A Perfectionist’s Guide to Editing: 4 Stages

by Jami Gold on March 3, 2011

in Writing Stuff

Red funnel

Yes, I’m still under deadline, but an interesting issue came up in the comments on my last post about perfectionism.  Perfectionists tend to be nitpicky, no surprise there.  But there’s a time when that trait is very helpful, and a time when we need to ignore the compulsion to tweak.  How do we tell the difference?

Others have written about how to revise or edit a story.  Those stages are great to understand.  Really great.  As in, I-wish-I-understood-them-a-couple-years-ago-and-saved-myself-a-lot-of-time great, but such is the learning curve.  Now I want to look at those stages and what they mean for perfectionists.

Prologue to the Revision Process: Finish the Story

Before we even start on the revision process, we need to finish the story.  Many people give advice to not edit previous chapters before finishing the draft of the whole thing.  Usually, the thinking goes like this: If we start editing before we’re finished, there’s a greater chance we’ll never finish the story and much of that editing time will be wasted further down the road.

I think that’s great advice.  Why spend time tweaking a paragraph that might be deleted once you start the real editing?  However, I *cough* don’t always follow this advice.  And yes, I’ve managed to finish multiple stories regardless because I’m stubborn that way.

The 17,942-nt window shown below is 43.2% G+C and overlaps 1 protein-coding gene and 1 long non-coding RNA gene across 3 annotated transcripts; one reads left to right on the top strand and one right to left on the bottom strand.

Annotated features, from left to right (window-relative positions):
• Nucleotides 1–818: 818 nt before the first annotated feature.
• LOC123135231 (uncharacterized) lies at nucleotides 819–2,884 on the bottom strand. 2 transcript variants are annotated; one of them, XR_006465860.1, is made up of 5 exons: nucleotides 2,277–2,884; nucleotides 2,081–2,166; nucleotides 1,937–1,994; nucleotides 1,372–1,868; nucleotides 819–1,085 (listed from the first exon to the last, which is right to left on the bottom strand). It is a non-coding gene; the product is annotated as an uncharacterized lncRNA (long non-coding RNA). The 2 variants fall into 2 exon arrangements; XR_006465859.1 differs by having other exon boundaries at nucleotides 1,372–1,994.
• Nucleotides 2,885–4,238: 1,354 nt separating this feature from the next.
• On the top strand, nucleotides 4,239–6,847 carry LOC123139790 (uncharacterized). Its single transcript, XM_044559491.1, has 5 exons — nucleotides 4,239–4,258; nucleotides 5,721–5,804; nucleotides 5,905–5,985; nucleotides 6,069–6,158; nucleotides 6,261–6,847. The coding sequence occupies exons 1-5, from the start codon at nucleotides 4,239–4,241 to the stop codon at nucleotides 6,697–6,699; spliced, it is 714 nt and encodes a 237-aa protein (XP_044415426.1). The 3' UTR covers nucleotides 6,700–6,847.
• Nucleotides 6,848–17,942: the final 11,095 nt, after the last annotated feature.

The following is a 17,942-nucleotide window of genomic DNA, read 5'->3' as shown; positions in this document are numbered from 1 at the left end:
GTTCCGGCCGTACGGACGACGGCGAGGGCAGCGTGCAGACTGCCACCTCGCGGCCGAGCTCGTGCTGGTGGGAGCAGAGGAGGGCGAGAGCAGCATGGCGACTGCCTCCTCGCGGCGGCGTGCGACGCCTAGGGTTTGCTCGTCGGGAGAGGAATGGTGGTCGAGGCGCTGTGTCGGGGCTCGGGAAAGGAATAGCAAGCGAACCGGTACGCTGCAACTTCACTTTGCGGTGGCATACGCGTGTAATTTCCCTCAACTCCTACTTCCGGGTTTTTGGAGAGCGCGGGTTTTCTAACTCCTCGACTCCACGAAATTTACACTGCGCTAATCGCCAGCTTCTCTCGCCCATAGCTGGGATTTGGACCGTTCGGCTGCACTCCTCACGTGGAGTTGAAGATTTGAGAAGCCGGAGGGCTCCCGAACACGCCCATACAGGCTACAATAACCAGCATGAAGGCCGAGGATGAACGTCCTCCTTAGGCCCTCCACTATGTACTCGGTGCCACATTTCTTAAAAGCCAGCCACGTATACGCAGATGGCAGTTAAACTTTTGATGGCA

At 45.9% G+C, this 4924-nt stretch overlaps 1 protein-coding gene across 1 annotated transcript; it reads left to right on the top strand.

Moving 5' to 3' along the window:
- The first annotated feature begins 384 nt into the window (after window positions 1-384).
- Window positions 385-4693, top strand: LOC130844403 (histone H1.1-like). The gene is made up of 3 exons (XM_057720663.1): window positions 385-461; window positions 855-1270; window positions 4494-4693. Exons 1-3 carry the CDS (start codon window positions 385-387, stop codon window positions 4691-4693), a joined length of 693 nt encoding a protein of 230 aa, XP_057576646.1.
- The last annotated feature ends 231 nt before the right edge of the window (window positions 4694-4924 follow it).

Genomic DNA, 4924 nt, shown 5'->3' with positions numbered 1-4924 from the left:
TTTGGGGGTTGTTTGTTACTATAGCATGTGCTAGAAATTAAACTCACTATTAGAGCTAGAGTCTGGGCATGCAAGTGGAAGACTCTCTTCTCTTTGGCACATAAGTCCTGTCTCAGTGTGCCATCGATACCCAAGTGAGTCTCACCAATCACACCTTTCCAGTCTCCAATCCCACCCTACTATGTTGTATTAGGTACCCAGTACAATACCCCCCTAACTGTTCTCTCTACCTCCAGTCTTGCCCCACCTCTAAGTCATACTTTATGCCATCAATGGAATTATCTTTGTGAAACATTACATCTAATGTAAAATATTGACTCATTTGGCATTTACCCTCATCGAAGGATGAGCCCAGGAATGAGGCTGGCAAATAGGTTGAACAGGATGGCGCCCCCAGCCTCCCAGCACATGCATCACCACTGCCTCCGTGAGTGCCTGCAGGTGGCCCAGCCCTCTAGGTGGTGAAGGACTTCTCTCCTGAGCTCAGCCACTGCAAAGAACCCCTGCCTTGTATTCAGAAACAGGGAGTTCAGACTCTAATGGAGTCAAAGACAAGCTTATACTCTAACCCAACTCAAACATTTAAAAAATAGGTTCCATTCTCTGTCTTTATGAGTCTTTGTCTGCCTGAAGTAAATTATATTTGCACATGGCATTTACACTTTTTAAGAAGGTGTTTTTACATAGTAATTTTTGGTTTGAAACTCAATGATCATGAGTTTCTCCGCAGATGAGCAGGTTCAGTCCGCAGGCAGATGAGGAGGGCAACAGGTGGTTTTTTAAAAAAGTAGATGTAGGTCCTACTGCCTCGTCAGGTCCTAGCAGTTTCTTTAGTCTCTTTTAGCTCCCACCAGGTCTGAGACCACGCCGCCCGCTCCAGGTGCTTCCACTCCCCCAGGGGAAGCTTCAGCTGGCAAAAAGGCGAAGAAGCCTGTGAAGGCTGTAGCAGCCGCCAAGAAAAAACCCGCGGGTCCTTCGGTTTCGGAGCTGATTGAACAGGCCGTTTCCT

My compromise is to re-read only the previous chapter or scene before I start my writing day.  I justify this “rule-breaking” by saying it helps me get back into the story’s voice, characters’ heads, etc.  During this pass, I try to change things only if they really irritate me.  Then I start drafting the new stuff.

The 4 Stages of Revision

Assuming we have a completed story (manuscript, screenplay, etc.), now we can move on to improving it.

Stage 1: Revising

Revising is very different from editing and the sooner we understand this, the better.  Revising means taking a look at the big picture.  In some ways, we’re starting from scratch by deciding what we want to accomplish with the story/scene/character arcs.

Think of it this way:  Revising = Redoing.  We might have to redo whole scenes, arcs, or character background.   This step is especially important if we’re pantsers and not plotters.

  • Is the story arc solid?
  • Does our story start in the right place?
  • Are all the scenes necessary?
  • Do the scenes have multiple reasons for being in the story (character development and plot point, etc.)?